A satellite image has revealed the scale of a vast algal bloom spreading in the Baltic Sea.
The potentially toxic bloom, covering 377,000 sq km, could pose a risk to marine life in the region, warn scientists.
They added that a lack of wind and prolonged high temperatures had triggered the largest bloom since 2005.
The affected area stretches from Finland in the north to parts of Germany and Poland in the south.
The image, captured earlier this month, was recorded by a camera on the European Space Agency’s Envisat satellite.
How algae turns the tide toxic
Researchers monitoring the spread of the blue-green algae said such blooms had spread over the Baltic Sea each summer for decades.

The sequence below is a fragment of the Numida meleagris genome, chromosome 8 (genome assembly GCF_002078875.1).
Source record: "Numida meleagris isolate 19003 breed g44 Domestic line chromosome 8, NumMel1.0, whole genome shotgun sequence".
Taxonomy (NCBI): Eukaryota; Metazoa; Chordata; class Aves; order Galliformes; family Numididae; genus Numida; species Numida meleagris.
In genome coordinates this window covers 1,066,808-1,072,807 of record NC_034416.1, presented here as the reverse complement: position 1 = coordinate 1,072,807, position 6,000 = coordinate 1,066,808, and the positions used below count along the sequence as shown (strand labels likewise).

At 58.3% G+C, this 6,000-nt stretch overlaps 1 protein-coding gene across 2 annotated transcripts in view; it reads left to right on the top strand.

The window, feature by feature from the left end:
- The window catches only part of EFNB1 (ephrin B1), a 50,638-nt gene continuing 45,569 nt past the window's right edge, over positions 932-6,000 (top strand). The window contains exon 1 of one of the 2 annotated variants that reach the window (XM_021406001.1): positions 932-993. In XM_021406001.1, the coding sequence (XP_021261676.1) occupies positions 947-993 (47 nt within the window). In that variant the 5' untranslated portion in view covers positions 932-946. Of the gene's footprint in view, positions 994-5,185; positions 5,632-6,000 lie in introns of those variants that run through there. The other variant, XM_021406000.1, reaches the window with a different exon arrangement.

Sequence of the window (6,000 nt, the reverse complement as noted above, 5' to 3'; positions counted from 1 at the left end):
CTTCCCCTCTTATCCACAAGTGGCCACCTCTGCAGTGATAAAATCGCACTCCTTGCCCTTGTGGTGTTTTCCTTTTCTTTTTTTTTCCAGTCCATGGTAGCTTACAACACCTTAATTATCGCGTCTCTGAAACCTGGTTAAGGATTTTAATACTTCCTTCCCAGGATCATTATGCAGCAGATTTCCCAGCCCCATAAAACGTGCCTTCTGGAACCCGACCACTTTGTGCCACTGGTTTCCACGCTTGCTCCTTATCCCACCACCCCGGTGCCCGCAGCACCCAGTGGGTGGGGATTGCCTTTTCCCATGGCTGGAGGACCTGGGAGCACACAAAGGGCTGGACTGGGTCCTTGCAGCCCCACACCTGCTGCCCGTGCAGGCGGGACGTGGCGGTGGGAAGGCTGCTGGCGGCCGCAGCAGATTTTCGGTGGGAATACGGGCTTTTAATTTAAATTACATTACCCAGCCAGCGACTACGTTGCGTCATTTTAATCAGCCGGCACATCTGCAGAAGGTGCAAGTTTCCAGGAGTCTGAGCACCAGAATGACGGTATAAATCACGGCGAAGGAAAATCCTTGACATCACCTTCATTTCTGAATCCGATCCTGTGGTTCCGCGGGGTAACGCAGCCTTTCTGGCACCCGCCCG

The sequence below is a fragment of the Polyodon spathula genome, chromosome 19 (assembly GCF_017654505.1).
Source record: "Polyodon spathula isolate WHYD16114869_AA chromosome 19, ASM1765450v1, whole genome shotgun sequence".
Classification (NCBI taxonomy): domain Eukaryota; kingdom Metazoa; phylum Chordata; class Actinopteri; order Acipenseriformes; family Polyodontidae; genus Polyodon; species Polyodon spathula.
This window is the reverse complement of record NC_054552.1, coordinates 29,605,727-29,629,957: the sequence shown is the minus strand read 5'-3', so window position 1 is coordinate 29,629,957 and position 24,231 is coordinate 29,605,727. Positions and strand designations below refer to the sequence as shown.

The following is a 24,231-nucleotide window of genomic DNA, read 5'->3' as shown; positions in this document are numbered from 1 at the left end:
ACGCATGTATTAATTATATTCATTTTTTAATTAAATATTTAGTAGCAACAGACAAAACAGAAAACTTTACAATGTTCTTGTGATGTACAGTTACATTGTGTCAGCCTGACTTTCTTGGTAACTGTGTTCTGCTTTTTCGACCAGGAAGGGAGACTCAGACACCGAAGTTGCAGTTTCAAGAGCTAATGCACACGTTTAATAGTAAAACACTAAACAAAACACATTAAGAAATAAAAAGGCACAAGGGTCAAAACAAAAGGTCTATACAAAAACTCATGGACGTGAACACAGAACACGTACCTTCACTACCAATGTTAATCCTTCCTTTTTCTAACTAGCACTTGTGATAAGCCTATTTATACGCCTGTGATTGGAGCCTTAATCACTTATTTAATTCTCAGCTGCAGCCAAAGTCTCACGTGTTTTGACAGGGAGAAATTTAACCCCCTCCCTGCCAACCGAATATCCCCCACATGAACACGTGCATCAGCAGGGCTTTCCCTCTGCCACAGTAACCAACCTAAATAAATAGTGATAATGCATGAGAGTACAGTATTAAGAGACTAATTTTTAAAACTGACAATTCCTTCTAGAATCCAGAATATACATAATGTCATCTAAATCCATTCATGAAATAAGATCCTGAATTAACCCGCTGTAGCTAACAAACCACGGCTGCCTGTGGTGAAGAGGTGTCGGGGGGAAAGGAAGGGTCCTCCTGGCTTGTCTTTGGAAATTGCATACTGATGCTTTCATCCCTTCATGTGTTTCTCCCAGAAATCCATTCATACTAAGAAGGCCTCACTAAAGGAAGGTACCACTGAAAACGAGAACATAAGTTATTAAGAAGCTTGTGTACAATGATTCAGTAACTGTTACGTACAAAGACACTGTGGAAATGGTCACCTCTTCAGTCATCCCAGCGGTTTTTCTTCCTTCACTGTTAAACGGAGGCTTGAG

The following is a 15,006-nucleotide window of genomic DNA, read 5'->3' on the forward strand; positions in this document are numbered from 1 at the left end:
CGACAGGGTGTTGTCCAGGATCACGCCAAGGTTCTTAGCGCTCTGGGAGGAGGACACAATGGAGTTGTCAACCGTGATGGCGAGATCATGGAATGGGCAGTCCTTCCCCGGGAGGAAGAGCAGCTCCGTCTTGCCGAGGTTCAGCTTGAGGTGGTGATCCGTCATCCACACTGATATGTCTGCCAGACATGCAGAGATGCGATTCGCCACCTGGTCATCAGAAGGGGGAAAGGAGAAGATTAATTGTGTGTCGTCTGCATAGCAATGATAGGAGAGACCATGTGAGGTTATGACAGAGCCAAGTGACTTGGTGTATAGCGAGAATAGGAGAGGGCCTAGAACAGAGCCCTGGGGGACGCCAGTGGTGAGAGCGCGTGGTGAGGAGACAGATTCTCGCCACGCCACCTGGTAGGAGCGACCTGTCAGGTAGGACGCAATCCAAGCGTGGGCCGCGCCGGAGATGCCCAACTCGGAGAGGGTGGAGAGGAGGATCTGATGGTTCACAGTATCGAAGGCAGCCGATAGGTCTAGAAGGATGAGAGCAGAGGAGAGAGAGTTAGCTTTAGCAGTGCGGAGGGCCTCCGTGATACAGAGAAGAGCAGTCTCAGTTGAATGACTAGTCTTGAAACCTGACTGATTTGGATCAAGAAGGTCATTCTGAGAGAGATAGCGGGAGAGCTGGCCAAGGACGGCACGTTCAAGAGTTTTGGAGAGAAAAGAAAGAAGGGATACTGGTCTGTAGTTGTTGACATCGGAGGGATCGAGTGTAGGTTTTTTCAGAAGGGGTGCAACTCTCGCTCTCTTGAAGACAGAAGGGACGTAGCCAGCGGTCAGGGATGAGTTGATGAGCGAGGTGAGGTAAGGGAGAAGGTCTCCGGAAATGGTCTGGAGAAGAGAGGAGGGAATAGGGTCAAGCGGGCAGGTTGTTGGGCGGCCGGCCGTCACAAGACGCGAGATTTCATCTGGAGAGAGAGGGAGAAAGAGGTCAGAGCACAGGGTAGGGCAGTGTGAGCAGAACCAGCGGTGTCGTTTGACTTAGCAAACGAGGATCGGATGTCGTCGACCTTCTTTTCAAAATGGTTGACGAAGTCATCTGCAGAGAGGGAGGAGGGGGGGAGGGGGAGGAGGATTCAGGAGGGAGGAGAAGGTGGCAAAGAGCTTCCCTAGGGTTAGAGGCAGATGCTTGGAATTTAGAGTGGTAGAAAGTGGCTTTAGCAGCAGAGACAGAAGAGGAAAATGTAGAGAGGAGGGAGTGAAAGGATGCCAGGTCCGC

They added that fertilizers from surrounding agricultural land were being washed into the sea and exacerbating the problem.
This has led to a process called eutrophication, in which the additional nutrients stimulate rapid growth of phytoplankton – microscopic free-floating marine plants.
This accelerated growth also reduces the amount of oxygen available to other plant and animal species in the affected area; raising fears that it could destabilise fragile marine ecosystems.
As well threatening certain species, blue-green algae can also pose a risk to human health, and officials are advising people not to bathe in areas where the algae is visible.
However, researchers said the current bloom would quickly break up with the arrival of strong winds, as the resulting waves would disperse the algae.